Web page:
Wilma Subra, 337-367-2216
New "Stealth" Measurements of Air Quality Contradict
Shale Gas Industry Claims of Safe Air
New technology finds huge methane plumes in DISH, TX's air
DISH Mayor calls press conference for evening of March 3rd to discuss results
Announcement of toxic results of new DISH,TX air quality survey using new "stealth" air quality measuring technology.
March 3rd, 2010
7:00 p.m. Central Standard Time
DISH, TX Town Hall
Presenters will include -
Calvin Tillman, Mayor of DISH, Texas
Wilma Subra, EARTHWORKS board member; and,
Chris Rella, Picarro Inc, Director of Research
Yesterday, an undercover team drove an unmarked white van through the DISH (Tx.) area to test a new measurement technology that enables drive-by emissions testing of air quality around shale gas drilling and pumping facilities -- without leaving the vehicle or slowing down from normal driving speeds.
The team, which included noted environmental chemist and EARTHWORKS board member Wilma Subra, and environmental testing firm Wolf Eagle Environmental, used a new laser spectroscopic emissions detection technology to measure significantly elevated methane (4 ppm above background) and hydrogen sulfide gas emissions around DISH.
Methane is a indicator for benzene, xylene and other toxic and carcinogenic volatile organic compounds (VOCs). Affected DISH residents and local elected officials have expressed concerns that elevated levels of these VOCs from shale gas drilling operations in the Barnett Shale formation have caused serious health problems in the small Texas town. Hydrogen sulfide is another toxic gas that is a common by-product of sub-surface drilling and energy production activities. Hydrogen sulfide creates a distinctive “rotten-eggs” odor.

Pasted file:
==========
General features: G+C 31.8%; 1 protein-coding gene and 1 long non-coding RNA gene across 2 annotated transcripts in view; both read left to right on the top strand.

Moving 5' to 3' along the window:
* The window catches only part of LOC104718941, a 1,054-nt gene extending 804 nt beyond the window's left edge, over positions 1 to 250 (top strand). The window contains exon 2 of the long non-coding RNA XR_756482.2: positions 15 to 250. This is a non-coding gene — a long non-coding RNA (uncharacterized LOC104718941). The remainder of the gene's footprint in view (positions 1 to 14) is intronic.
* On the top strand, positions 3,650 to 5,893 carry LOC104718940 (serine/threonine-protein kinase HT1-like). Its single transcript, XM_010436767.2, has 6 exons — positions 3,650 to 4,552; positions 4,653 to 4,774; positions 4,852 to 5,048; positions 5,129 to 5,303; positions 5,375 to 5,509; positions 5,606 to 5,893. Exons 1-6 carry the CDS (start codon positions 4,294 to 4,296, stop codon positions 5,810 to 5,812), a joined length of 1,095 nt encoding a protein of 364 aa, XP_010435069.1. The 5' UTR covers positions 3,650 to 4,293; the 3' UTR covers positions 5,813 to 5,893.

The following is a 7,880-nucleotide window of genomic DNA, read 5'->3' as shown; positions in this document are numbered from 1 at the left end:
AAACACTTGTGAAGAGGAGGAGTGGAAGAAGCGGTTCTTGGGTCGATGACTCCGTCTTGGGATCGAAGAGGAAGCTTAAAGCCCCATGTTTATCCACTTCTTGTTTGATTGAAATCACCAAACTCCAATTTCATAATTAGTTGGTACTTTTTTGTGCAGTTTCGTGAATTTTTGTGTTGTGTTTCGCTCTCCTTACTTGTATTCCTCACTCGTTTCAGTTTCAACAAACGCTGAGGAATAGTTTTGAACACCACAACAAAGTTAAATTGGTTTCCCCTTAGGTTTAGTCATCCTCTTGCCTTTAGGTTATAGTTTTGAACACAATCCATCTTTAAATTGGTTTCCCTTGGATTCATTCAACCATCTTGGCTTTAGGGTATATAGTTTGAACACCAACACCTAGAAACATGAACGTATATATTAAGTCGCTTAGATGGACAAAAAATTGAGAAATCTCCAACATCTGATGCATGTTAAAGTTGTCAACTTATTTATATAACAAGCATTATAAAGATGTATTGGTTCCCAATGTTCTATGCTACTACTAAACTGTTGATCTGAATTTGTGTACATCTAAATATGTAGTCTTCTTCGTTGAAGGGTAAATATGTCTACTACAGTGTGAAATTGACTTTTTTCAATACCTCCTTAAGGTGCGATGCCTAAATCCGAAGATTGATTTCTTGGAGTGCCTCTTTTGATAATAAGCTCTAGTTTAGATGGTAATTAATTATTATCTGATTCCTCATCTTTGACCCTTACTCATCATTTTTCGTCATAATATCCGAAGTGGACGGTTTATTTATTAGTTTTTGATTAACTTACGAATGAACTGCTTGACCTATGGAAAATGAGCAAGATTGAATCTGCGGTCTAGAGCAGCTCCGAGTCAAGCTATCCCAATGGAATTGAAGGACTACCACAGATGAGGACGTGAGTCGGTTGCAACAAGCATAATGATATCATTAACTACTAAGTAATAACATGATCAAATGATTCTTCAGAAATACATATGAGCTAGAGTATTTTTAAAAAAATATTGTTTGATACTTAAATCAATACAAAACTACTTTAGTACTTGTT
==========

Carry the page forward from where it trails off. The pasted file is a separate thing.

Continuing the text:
DISH Mayor Calvin Tillman has called a special meeting at the DISH Town Hall on March 3 at 7 p.m. for a discussion of the results. Ms. Subra, a winner of a MacArthur Foundation Genius Grant, will brief town residents and other attendees on what these new results mean for DISH residents, and for residents and businesses in other areas affected by shale gas drilling. Also at the meeting, Picarro (the sampling technology manufacturer) director of research and development Chris Rella will provide Google Maps visualizations showing the emissions plumes and corresponding locations. The meeting is open to all.
EARTHWORKS works with communities in Texas and around the country to minimize the adverse impacts of energy development. EARTHWORKS has 29,000 members worldwide, and maintains offices in California, Colorado, Montana, New Mexico, Texas and Washington, D.C.